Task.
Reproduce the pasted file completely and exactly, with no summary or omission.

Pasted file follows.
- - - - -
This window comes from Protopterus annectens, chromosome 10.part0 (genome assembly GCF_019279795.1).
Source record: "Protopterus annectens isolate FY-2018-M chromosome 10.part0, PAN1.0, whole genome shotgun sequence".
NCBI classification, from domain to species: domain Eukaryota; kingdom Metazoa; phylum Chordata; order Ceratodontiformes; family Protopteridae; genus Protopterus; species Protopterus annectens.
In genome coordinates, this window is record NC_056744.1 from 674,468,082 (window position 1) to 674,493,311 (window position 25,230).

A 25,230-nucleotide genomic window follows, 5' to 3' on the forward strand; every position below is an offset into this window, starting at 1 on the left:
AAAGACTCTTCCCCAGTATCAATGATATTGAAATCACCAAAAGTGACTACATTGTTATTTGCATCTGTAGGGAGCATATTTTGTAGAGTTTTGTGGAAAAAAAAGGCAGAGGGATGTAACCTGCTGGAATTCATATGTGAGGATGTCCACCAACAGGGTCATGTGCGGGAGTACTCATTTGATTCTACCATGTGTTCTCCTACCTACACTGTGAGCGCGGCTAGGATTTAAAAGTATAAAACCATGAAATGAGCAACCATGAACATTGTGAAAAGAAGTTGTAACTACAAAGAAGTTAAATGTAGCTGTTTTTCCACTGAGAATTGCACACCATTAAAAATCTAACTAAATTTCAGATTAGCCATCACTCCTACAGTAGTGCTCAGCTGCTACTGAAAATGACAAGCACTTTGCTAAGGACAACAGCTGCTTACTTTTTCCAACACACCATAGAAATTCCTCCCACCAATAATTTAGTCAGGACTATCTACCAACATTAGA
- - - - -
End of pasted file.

This window comes from Protopterus annectens, chromosome 10.part0 (genome assembly GCF_019279795.1).
Source record: "Protopterus annectens isolate FY-2018-M chromosome 10.part0, PAN1.0, whole genome shotgun sequence".
NCBI classification, from domain to species: domain Eukaryota; kingdom Metazoa; phylum Chordata; order Ceratodontiformes; family Protopteridae; genus Protopterus; species Protopterus annectens.
In genome coordinates, this window is record NC_056744.1 from 674,468,082 (window position 1) to 674,493,311 (window position 25,230).

A 25,230-nucleotide genomic window follows, 5' to 3' on the forward strand; every position below is an offset into this window, starting at 1 on the left:
AAAGACTCTTCCCCAGTATCAATGATATTGAAATCACCAAAAGTGACTACATTGTTATTTGCATCTGTAGGGAGCATATTTTGTAGAGTTTTGTGGAAAAAAAAGGCAGAGGGATGTAACCTGCTGGAATTCATATGTGAGGATGTCCACCAACAGGGTCATGTGCGGGAGTACTCATTTGATTCTACCATGTGTTCTCCTACCTACACTGTGAGCGCGGCTAGGATTTAAAAGTATAAAACCATGAAATGAGCAACCATGAACATTGTGAAAAGAAGTTGTAACTACAAAGAAGTTAAATGTAGCTGTTTTTCCACTGAGAATTGCACACCATTAAAAATCTAACTAAATTTCAGATTAGCCATCACTCCTACAGTAGTGCTCAGCTGCTACTGAAAATGACAAGCACTTTGCTAAGGACAACAGCTGCTTACTTTTTCCAACACACCATAGAAATTCCTCCCACCAATAATTTAGTCAGGACTATCTACCAACATTAGA